SOUTH BEND - It wasn’t until a fleck of lightning pocked the gray afternoon sky that Notre Dame head football coach Brian Kelly made use of the school’s indoor practice facility for the first time. Even then, as soon as discomfort reverted to being the most dangerous consequence of practicing outdoors, Kelly had the Irish back out in the heavy downpour for most of Wednesday’s spring practice - session five of 15 if you’re keeping score at home. It was also easily the most difficult of the five for Kelly to orchestrate. Dealing with a six-day layoff for Easter was the lesser evil. Balancing heavy hearts with the urgency of moving forward at warp speed was where some magic was required. This, after all, was the first time the Irish took the field since ND offensive line recruit Matt James’ tragic death in a spring break accident Friday night. “Everybody on the team felt like they lost a brother,” Irish junior tight end Kyle Rudolph offered. No one felt the brotherly pull stronger than Rudolph, who met James when he was in the fourth grade and James was in second and a classmate of Rudolph’s younger brother, back in Cincinnati, Ohio. “I played football with him all the way through (until they went to separate high schools), because he was too big to play with the little kids,” Rudolph said with a lump in his throat. “So he played with us.” In some form or fashion, James will be with the Irish as they take the field in the fall of 2010. The mode for just how they’ll commemorate the life of the 17-year-old who tumbled to his death from a hotel balcony in Panama City Beach, Fla., has yet to be crystallized. For the time being, Rudolph will represent all ND players Friday at the James family visitation before returning to campus for a Saturday morning practice, the same day James will be buried in Cincinnati. Kelly and assistant coaches Ed Warinner, Bob Diaco, Charley Molnar, Mike Elston and Tim Hinton will make the trip as well. “It’s going to be tough for me to see the family,” said Rudolph. who starred at Elder when James was blossoming at rival St. Xavier. “But I’m just going to go up to them and give them both a hug, let them know we’re thinking about them and praying for them and if they ever need anything, they can come to any of us.” Rudolph played Wednesday in practice like the All-America candidate he is on the trajectory to become. To Kelly’s delight, Rudolph’s teammates followed suit - just one practice session removed from one in which Kelly proclaimed: “We stink.” For Rudolph, Wednesday wasn’t just a chance to grow. It was a diversion, he said, a chance to think about something other than, “Why did this happen?” The team did talk about that, though, at a Mass held Tuesday night on campus. “Sometimes it’s just being in the wrong place at the wrong time,” Kelly said of James’ passing. “I really think in this instance that a lot of people are going to sit back and take real stock in what is the role of spring break? What is that all about? But again, I think we could probably have a sociology lesson for hours about that and probably still come back to the same place - and that is: tragic accident.” The Notre Dame football team has been down this road before. In the fall of 2007, then-freshman running back Robert Hughes’ brother, Tony, was killed in an incident police still label an unsolved murder. “I think this place kind of helps when you’re trying to balance moving forward and grieving,” fifth-year senior offensive guard Chris Stewart said. “Falling back on religion and the unity that comes with it helps - whether it’s Mass or praying together. It’s not about pushing that on anyone. It’s about it being there and us being there for each other in difficult situations.” Rudolph, meanwhile, was even able to look back and forge a smile from his favorite memory of James, which came on James’ official recruiting visit to ND, this past January. The Irish players had taken James to a party, Rudolph explained. “And all of a sudden, we couldn’t find Matthew,” he said. “So we were looking around, looking around. It’s hard to lose Matthew, but we lost him.” The 6-foot-6, 291-pound James eventually emerged through a back door, munching on a big handful of snow. “We were like, ‘If you’re hungry, we can go get food,’ ” Rudolph related. “He’s like, ‘Oh, no.’ “So for the next two days he kept asking me, ‘Is it that weird to eat snow?’ That was a funny memory for me and all the guys. We talk about that a lot.”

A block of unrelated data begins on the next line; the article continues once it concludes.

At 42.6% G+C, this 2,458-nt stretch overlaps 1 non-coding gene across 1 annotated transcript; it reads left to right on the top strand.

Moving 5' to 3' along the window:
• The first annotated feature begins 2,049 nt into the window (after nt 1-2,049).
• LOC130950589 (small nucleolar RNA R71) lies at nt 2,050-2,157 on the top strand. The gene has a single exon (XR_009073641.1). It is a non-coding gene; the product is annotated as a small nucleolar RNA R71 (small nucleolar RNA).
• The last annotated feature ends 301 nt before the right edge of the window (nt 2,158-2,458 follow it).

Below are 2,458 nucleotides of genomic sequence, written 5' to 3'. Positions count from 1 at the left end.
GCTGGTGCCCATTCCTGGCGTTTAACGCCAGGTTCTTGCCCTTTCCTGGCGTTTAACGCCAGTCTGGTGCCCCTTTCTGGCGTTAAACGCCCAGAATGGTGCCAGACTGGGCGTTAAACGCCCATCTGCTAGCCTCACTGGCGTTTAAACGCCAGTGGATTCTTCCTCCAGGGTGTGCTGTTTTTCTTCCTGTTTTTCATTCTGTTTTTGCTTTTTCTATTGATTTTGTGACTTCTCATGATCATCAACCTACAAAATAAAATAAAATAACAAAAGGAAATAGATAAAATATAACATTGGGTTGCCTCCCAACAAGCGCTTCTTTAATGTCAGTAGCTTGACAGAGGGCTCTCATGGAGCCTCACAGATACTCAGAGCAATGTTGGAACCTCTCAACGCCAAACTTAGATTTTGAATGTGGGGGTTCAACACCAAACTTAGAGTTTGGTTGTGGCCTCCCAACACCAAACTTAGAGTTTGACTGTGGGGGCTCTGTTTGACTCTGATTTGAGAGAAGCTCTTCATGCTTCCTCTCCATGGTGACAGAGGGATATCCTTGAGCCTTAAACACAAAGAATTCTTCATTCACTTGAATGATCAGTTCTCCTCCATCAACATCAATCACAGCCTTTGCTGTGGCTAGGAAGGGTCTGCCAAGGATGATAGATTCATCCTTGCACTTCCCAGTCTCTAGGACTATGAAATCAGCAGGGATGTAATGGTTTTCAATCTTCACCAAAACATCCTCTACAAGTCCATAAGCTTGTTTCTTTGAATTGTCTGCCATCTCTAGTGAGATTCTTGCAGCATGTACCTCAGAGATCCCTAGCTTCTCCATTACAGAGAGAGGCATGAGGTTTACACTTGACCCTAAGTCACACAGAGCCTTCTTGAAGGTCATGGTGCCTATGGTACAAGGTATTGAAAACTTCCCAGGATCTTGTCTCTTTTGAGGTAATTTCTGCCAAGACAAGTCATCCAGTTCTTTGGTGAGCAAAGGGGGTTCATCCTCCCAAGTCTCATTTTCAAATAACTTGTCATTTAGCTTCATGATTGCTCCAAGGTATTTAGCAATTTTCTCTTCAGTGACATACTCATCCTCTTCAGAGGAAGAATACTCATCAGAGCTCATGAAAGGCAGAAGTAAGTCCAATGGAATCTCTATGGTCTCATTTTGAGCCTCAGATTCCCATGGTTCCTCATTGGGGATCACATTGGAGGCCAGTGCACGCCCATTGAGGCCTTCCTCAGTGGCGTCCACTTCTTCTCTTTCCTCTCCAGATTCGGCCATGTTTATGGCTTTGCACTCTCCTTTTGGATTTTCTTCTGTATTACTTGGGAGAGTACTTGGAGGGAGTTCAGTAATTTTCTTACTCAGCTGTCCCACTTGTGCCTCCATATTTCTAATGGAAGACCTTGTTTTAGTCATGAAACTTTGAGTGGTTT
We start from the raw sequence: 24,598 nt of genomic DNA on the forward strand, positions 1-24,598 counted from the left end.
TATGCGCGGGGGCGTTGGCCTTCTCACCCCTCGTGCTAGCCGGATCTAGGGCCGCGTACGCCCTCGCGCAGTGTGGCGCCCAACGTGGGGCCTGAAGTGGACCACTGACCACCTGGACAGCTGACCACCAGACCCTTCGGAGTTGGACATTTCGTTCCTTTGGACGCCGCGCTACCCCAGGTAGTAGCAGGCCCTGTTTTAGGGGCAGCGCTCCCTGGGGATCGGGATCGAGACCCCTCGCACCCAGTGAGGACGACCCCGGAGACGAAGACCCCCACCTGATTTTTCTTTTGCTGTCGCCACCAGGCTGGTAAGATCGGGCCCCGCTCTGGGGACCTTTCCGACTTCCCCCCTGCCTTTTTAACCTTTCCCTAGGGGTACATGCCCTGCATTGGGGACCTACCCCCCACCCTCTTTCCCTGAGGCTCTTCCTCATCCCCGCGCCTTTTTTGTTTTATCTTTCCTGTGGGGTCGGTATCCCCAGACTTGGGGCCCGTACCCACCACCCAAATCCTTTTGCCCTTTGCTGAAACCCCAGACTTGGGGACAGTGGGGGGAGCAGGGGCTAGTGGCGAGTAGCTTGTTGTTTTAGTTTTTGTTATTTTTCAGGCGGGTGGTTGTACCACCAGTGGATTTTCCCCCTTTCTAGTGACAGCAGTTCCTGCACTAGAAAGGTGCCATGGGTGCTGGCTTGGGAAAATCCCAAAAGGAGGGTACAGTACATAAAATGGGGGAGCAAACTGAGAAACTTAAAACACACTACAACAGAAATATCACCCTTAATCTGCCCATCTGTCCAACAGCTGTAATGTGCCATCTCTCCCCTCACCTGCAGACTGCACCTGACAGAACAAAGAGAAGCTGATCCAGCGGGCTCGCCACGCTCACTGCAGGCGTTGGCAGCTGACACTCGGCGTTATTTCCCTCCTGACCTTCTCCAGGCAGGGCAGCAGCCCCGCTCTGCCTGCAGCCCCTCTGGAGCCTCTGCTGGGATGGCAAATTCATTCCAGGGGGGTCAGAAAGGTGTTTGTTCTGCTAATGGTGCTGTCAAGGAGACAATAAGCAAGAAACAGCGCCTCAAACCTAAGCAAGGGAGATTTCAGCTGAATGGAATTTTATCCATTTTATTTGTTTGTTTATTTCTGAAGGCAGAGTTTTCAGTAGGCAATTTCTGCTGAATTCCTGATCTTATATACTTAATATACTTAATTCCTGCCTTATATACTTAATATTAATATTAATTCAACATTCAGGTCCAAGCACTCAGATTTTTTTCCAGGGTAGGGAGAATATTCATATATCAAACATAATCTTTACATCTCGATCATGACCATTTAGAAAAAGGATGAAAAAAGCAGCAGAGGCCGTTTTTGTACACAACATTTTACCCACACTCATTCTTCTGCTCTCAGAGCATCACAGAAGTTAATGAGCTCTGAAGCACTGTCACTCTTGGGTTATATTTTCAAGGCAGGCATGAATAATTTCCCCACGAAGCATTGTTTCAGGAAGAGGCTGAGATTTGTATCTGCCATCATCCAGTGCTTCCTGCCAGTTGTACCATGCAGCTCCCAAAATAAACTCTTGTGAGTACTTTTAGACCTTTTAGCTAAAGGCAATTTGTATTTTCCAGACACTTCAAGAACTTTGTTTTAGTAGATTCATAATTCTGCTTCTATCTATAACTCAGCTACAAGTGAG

Faces in the crowdAmong those soaking in Wednesday’s practice - literally - sans umbrella was future Notre Dame quarterback Andrew Hendrix. The Cincinnati Moeller High prospect reports June 7. A standout prep sophomore quarterback, Gunner Kiel from Columbus (Ind.) East High, also was on hand. The 6-4, 190-pounder already has offers from Indiana, Purdue and Iowa. He is the nephew of former Irish quarterback Blair Kiel, who also played at East. One of the nation’s top junior receivers also made a trip to see the Irish practice. DeAnthony Arnett, a 6-0, 167-pound receiver from Saginaw (Mich.) High, has the Irish among his early front-runners, along with Michigan State and USC. He has scholarship offers from all three of those schools as well as the likes of Oklahoma, Alabama, Michigan, Tennessee and Stanford.
- Fashion designer Tommy Hilfiger didn’t brave the rain at practice, but he did make a point while on campus for another engagement to seek out Kelly in his office at the Guglielmino Athletics Complex.
- Three former Irish players from the 2009 ND team took in practice - wide receiver Robby Parris, safety Kyle McCarthy and quarterback Jimmy Clausen, the latter of whom has his private Pro Day audition for NFL scouts and personnel set for Friday.
Alive and kickingLate last fall, former starting kicker Brandon Walker had slipped to No. 4 on the kicking depth chart and his career was in jeopardy of coming to a premature close due to a painful and chronic back condition. Walker resurfaced center stage Wednesday, when the senior from Findlay, Ohio, tried to match incumbent sophomore Nick Tausch for distance and accuracy on field goals. Tausch looked exceptionally strong, at one point nailing a 52-yarder that looked like it could have cleared 60 yards. The left-footed Walker, meanwhile, worked his way up to a 45-yard attempt.